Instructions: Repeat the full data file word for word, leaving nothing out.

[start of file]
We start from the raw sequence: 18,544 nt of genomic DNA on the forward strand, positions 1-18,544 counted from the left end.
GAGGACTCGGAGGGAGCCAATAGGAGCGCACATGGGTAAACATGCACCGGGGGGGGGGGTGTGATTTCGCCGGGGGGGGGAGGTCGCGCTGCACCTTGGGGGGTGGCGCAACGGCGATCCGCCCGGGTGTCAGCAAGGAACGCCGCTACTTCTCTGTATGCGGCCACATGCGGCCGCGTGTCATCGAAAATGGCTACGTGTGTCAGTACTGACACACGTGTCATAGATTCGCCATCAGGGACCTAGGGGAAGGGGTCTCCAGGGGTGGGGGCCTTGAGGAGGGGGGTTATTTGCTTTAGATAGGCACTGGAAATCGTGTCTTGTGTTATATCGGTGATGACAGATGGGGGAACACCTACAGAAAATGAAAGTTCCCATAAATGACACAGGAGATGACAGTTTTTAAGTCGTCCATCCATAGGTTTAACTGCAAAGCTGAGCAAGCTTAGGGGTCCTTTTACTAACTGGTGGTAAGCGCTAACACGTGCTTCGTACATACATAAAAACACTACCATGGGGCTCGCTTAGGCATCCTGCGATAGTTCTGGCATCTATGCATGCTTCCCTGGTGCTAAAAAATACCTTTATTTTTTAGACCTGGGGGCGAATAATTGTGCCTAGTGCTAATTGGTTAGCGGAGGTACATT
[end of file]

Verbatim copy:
We start from the raw sequence: 18,544 nt of genomic DNA on the forward strand, positions 1-18,544 counted from the left end.
GAGGACTCGGAGGGAGCCAATAGGAGCGCACATGGGTAAACATGCACCGGGGGGGGGGGTGTGATTTCGCCGGGGGGGGGAGGTCGCGCTGCACCTTGGGGGGTGGCGCAACGGCGATCCGCCCGGGTGTCAGCAAGGAACGCCGCTACTTCTCTGTATGCGGCCACATGCGGCCGCGTGTCATCGAAAATGGCTACGTGTGTCAGTACTGACACACGTGTCATAGATTCGCCATCAGGGACCTAGGGGAAGGGGTCTCCAGGGGTGGGGGCCTTGAGGAGGGGGGTTATTTGCTTTAGATAGGCACTGGAAATCGTGTCTTGTGTTATATCGGTGATGACAGATGGGGGAACACCTACAGAAAATGAAAGTTCCCATAAATGACACAGGAGATGACAGTTTTTAAGTCGTCCATCCATAGGTTTAACTGCAAAGCTGAGCAAGCTTAGGGGTCCTTTTACTAACTGGTGGTAAGCGCTAACACGTGCTTCGTACATACATAAAAACACTACCATGGGGCTCGCTTAGGCATCCTGCGATAGTTCTGGCATCTATGCATGCTTCCCTGGTGCTAAAAAATACCTTTATTTTTTAGACCTGGGGGCGAATAATTGTGCCTAGTGCTAATTGGTTAGCGGAGGTACATT